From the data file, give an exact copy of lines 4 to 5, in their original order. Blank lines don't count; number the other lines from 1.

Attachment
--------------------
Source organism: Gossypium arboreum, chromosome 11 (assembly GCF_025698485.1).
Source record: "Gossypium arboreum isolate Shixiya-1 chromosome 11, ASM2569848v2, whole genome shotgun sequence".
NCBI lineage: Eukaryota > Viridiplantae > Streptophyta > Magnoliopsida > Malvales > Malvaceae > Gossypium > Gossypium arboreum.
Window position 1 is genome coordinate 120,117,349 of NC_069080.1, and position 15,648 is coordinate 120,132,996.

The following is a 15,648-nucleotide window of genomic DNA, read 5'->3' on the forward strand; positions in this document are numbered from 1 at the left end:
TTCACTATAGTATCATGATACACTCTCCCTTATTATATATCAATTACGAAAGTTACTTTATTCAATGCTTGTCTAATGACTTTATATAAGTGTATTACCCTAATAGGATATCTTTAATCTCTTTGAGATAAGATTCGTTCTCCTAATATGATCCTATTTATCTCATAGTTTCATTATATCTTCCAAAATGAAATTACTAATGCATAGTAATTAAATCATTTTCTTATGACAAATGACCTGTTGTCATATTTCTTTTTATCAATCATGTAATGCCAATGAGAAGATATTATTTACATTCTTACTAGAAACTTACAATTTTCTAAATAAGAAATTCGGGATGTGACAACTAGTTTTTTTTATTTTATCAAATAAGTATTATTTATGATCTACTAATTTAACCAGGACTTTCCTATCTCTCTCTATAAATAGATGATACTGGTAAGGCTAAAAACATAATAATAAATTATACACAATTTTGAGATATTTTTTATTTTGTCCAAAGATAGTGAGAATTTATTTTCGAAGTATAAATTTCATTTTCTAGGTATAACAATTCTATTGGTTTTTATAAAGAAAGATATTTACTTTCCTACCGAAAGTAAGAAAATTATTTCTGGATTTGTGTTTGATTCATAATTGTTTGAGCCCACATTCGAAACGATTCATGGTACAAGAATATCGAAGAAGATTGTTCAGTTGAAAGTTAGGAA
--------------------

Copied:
Window position 1 is genome coordinate 120,117,349 of NC_069080.1, and position 15,648 is coordinate 120,132,996.

The following is a 15,648-nucleotide window of genomic DNA, read 5'->3' on the forward strand; positions in this document are numbered from 1 at the left end: